If you have been watching for a decision in the “red-light camera” cases, one finally came out in People v. Goldsmith. In Goldsmith, Goldsmith was convicted of running a red light based on photographs that showed Goldsmith at the scene, a police investigator’s testimony that the intersection was in fact the relevant intersection, and a twelve (12) second video from a red light camera (automatic traffic enforcement system or ATES) that showed Goldsmith’s violation. Goldsmith objected to the video based on hearsay and authentication. In the end, the California Supreme Court held that the ATES video was admissible without further foundational requirements.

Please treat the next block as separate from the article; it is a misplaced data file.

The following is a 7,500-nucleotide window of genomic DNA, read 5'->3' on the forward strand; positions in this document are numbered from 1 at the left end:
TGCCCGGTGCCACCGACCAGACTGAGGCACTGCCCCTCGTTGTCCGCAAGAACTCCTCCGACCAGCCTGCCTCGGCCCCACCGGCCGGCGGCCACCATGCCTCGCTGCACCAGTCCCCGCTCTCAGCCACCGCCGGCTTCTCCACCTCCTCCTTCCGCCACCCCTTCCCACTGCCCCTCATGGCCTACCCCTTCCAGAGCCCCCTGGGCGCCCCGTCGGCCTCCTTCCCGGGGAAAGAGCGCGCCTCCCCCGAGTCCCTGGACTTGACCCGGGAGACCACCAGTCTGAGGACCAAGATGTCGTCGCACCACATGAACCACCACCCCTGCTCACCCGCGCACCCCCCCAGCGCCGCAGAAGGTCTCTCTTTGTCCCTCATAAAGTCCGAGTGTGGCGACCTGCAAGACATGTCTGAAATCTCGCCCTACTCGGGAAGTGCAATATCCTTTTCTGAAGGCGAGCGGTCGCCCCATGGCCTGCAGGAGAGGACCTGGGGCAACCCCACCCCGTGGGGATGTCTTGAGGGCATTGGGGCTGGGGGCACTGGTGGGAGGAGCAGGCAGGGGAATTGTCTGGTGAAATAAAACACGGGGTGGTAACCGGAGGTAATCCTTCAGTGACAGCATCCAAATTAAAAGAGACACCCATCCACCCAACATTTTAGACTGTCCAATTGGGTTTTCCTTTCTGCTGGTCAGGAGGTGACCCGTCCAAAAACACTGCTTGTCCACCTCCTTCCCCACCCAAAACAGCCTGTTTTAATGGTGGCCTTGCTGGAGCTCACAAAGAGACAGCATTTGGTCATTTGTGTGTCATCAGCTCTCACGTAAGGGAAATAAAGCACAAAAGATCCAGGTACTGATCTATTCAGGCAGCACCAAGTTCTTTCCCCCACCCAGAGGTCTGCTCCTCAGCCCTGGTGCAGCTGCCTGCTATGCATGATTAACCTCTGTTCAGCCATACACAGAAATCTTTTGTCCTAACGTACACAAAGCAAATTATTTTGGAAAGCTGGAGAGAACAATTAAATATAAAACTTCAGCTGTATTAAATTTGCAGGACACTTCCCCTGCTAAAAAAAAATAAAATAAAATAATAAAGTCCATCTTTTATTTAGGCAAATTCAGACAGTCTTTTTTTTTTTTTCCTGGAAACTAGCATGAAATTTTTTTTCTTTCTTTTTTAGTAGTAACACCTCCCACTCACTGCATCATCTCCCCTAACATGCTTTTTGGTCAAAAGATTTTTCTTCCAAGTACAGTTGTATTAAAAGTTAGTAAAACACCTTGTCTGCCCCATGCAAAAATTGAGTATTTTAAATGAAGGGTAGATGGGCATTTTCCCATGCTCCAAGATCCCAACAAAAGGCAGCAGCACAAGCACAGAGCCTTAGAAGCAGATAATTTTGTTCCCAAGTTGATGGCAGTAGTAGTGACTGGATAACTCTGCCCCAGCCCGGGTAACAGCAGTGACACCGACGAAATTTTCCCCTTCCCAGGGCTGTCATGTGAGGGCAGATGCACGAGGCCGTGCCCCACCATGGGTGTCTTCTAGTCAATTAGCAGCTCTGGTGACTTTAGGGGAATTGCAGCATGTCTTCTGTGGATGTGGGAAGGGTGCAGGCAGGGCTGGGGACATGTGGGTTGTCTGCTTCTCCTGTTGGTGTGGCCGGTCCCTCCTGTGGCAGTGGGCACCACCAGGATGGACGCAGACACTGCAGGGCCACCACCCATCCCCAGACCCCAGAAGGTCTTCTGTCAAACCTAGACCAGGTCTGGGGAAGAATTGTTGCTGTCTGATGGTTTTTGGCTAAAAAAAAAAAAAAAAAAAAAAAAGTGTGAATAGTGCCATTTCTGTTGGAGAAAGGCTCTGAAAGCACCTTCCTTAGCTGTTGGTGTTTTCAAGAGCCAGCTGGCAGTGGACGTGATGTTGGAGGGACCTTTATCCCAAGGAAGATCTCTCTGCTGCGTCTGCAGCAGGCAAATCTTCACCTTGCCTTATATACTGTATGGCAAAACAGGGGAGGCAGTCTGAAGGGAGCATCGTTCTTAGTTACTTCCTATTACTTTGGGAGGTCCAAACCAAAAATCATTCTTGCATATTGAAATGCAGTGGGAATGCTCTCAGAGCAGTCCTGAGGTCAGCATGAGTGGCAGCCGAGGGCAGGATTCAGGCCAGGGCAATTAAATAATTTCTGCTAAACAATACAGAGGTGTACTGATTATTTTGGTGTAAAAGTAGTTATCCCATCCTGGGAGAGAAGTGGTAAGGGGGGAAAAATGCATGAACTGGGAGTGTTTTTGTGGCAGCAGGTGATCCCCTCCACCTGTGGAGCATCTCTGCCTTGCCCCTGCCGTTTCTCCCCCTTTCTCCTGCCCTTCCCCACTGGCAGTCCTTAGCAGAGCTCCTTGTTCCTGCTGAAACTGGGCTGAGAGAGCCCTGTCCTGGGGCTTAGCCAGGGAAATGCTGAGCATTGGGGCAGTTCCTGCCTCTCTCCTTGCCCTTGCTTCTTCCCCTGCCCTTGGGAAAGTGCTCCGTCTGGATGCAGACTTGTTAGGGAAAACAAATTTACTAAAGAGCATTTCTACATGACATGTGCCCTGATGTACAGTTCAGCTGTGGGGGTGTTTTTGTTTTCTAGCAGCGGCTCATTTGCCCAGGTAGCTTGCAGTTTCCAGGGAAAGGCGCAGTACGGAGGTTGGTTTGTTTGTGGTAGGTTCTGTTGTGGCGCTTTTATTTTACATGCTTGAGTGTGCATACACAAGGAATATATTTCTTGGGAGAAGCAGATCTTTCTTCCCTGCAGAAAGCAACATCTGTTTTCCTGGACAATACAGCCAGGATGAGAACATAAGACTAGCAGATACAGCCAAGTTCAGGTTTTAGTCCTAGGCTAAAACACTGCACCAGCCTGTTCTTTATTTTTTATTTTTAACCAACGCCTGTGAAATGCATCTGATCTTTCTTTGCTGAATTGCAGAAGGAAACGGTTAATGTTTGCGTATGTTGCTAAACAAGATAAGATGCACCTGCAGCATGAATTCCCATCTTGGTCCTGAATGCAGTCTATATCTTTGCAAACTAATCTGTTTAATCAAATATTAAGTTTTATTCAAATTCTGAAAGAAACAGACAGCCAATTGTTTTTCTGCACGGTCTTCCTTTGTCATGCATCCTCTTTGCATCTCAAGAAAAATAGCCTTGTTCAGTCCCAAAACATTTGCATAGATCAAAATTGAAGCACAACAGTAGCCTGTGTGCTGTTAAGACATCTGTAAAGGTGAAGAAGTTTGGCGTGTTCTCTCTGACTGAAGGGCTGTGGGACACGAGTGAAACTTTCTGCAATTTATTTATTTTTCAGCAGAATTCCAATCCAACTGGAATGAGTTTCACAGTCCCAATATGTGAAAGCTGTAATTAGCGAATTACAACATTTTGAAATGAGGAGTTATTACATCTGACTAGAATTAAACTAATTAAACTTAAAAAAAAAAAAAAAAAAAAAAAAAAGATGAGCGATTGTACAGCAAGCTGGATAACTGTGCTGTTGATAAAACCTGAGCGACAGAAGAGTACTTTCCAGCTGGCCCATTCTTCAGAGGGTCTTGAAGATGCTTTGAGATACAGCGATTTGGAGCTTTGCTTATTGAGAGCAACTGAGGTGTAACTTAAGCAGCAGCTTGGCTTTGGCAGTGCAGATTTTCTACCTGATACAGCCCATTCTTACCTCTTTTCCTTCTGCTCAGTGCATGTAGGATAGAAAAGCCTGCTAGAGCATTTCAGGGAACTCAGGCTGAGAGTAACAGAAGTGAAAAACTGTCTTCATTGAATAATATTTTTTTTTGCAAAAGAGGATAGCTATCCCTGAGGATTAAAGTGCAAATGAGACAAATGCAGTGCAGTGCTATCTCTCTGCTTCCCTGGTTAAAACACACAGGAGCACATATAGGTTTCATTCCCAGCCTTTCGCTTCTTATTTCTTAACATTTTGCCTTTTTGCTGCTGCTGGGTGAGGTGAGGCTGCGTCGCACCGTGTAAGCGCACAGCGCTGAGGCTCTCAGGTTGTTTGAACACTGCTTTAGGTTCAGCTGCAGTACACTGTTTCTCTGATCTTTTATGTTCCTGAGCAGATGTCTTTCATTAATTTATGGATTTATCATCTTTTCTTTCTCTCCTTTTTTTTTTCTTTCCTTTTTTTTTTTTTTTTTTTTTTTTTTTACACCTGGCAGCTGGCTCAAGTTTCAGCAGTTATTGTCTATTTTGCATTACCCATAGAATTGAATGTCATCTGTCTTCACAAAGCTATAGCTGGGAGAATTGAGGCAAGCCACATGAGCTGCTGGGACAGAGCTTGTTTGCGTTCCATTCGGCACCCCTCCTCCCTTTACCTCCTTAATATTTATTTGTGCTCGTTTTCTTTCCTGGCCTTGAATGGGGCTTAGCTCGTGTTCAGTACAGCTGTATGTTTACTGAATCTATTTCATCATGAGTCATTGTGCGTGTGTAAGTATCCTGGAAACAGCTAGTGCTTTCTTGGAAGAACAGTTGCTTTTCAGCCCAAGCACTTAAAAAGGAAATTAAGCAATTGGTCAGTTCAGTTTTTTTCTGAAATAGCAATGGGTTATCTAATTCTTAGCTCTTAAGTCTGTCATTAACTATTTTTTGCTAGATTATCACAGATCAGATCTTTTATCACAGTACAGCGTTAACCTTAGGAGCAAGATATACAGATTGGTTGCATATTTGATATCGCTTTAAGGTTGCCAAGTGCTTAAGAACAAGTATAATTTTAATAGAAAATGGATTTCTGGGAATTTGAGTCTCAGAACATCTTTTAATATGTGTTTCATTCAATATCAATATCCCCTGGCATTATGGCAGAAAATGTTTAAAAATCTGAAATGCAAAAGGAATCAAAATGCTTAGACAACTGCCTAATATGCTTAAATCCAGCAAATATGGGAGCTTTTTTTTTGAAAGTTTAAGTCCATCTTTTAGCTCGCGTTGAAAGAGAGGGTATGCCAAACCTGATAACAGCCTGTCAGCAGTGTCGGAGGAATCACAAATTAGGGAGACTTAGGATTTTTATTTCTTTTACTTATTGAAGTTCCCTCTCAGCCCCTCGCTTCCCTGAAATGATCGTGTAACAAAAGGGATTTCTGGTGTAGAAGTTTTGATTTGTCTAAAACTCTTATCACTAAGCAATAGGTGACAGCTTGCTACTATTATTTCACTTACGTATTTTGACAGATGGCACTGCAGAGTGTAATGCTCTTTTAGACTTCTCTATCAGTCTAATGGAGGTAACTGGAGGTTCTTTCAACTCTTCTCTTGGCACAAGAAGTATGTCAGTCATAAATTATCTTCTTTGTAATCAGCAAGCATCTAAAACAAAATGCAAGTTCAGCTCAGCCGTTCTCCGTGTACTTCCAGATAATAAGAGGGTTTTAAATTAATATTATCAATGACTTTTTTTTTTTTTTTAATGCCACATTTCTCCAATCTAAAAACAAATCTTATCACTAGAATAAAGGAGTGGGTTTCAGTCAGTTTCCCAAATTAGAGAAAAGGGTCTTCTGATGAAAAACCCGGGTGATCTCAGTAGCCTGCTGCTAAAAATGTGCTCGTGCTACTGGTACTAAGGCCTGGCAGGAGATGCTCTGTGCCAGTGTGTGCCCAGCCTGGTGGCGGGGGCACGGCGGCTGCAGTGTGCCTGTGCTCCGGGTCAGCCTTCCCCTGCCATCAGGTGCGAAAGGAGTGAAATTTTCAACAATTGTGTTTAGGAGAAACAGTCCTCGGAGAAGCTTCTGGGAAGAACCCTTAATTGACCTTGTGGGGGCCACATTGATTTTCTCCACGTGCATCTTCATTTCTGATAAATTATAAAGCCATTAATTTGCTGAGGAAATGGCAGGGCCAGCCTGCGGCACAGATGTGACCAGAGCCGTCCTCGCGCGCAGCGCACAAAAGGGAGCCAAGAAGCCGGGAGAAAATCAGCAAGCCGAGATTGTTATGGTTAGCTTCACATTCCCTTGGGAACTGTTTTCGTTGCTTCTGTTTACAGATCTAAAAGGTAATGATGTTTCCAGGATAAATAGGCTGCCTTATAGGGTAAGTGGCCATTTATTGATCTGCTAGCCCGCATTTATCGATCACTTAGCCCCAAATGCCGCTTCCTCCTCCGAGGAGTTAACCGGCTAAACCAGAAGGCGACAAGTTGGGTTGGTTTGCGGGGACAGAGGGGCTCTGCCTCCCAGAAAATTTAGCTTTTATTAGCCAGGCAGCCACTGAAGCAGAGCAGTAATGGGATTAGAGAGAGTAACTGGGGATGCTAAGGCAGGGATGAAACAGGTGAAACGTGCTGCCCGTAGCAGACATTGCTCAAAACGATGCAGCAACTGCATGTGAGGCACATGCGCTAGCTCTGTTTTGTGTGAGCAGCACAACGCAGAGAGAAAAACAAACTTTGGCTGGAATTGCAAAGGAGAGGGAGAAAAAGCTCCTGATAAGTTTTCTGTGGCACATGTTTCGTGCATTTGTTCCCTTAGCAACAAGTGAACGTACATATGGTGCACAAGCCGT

This may be disturbing for several reasons. First, usually one must furnish foundation and meet authentication requirements to admit videos into evidence. The fact of the matter is that certain videos can be manipulated, and the burden should be and is on the producer to show that a video has not been manipulated. The CASC expressly rejected this idea in Goldsmith.
Second, the question must be asked whether the same ruling would have been given if Goldsmith were appealing the conviction of a Felony or Misdemeanor, instead of a ticket. Are we creating two evidentiary standards, one for tickets and another where custody time is on the line?
Third, the trend with the United States Supreme Court the last decade has been to make witnesses come to court. Would the Supreme Court have come to the same decision given its recent jurisprudence?
I would love to hear your (or Justice Antonin Scalia’s) opinion on this.